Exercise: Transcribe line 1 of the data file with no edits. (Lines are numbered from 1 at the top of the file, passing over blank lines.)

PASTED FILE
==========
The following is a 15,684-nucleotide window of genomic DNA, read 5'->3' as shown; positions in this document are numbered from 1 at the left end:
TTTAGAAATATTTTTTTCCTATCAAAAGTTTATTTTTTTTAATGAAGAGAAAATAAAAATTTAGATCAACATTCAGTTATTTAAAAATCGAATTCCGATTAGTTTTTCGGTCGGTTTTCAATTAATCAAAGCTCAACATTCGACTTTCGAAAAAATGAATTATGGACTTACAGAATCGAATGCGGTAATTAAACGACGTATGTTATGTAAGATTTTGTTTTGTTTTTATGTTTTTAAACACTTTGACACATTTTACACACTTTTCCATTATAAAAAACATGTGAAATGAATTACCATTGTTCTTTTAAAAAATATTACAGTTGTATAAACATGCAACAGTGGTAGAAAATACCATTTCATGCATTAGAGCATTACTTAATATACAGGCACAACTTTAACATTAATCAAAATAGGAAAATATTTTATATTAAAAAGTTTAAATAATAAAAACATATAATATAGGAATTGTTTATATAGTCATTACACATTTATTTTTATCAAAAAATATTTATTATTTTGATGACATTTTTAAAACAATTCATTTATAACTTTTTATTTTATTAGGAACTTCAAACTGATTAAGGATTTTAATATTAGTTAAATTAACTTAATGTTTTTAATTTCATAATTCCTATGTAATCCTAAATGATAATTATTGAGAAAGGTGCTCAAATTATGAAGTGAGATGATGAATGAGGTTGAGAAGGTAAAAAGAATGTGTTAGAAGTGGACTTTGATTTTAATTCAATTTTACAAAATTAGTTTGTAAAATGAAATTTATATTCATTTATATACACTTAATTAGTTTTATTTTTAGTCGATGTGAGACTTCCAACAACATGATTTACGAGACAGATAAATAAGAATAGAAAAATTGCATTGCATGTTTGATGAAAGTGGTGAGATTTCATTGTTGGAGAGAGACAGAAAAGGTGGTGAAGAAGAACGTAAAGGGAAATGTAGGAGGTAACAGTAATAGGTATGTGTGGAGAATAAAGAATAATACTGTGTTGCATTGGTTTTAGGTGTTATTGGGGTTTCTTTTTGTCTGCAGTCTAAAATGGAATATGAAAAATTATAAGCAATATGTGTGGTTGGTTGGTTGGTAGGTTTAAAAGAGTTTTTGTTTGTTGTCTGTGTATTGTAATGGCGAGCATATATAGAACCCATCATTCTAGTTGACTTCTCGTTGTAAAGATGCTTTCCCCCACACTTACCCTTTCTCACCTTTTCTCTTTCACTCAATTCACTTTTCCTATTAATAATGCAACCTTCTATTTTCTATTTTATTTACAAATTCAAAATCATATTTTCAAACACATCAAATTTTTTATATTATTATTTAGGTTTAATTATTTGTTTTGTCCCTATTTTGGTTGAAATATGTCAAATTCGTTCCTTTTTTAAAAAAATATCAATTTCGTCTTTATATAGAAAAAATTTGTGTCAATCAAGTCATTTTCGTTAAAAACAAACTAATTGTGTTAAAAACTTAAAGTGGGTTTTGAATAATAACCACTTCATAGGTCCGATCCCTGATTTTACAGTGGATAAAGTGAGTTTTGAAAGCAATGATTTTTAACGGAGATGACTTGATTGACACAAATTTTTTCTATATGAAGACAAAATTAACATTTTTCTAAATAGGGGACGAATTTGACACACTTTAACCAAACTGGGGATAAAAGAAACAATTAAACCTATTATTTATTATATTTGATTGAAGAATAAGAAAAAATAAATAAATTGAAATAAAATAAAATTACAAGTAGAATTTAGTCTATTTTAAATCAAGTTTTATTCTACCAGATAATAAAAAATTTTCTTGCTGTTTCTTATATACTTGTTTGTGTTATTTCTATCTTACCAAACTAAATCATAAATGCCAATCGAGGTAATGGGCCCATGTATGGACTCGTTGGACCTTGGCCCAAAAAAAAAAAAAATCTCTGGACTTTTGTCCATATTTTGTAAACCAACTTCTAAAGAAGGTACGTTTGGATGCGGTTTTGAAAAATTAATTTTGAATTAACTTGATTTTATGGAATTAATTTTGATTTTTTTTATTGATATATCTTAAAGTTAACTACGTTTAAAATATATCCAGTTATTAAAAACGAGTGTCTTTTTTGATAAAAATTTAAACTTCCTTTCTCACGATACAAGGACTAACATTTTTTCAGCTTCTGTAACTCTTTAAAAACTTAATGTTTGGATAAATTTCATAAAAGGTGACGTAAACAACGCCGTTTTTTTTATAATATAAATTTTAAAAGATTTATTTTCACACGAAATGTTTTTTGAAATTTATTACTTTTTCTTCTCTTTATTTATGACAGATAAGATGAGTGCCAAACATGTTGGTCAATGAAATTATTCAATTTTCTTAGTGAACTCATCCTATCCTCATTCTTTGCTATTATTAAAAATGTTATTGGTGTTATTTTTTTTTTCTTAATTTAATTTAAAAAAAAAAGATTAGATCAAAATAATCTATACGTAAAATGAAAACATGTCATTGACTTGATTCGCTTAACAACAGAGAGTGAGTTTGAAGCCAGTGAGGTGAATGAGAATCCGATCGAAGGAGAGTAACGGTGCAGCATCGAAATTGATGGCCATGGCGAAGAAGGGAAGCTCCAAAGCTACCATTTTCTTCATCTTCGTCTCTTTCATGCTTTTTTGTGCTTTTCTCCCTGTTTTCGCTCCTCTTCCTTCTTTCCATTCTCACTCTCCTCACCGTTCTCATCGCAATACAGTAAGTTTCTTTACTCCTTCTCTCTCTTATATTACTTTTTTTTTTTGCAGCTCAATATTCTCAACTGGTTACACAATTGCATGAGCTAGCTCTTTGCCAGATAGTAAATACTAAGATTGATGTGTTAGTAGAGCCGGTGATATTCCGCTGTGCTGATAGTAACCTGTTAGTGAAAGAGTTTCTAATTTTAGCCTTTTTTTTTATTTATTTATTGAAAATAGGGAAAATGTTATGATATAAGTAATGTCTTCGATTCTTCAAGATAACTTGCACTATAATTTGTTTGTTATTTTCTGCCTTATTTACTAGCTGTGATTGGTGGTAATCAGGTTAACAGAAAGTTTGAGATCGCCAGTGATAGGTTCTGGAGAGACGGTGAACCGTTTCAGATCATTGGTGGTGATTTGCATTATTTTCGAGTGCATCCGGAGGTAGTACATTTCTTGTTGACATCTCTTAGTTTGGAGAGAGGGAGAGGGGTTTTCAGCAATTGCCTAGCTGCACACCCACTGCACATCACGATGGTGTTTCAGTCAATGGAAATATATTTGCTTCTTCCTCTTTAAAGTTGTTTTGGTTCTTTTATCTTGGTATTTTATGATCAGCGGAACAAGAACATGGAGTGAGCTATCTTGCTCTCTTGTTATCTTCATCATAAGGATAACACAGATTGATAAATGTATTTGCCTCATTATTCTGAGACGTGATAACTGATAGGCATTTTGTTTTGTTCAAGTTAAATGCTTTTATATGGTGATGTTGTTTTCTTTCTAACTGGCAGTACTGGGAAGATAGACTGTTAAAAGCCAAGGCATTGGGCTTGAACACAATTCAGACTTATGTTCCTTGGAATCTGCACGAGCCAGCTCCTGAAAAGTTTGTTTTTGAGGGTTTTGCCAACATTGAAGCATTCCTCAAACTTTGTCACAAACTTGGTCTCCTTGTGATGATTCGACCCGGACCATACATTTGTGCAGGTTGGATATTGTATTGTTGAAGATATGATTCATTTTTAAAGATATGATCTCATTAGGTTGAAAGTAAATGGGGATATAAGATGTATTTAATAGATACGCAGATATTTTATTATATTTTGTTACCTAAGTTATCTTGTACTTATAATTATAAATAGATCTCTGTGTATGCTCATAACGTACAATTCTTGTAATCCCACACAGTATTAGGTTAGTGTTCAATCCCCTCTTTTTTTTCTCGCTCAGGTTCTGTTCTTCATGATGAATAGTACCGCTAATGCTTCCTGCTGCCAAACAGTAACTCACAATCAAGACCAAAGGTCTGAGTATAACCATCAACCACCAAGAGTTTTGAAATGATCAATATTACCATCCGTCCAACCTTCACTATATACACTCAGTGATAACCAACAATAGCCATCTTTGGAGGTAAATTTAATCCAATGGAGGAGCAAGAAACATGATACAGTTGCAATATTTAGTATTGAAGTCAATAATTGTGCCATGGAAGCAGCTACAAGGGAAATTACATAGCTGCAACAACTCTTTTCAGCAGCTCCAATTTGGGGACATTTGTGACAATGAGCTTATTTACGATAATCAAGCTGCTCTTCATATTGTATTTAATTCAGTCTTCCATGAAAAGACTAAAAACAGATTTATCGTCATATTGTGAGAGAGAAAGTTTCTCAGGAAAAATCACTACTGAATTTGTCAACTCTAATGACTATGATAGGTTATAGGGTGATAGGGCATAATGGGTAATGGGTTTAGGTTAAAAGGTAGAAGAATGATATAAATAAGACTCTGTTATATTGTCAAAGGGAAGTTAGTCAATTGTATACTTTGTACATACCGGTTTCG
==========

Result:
The following is a 15,684-nucleotide window of genomic DNA, read 5'->3' as shown; positions in this document are numbered from 1 at the left end: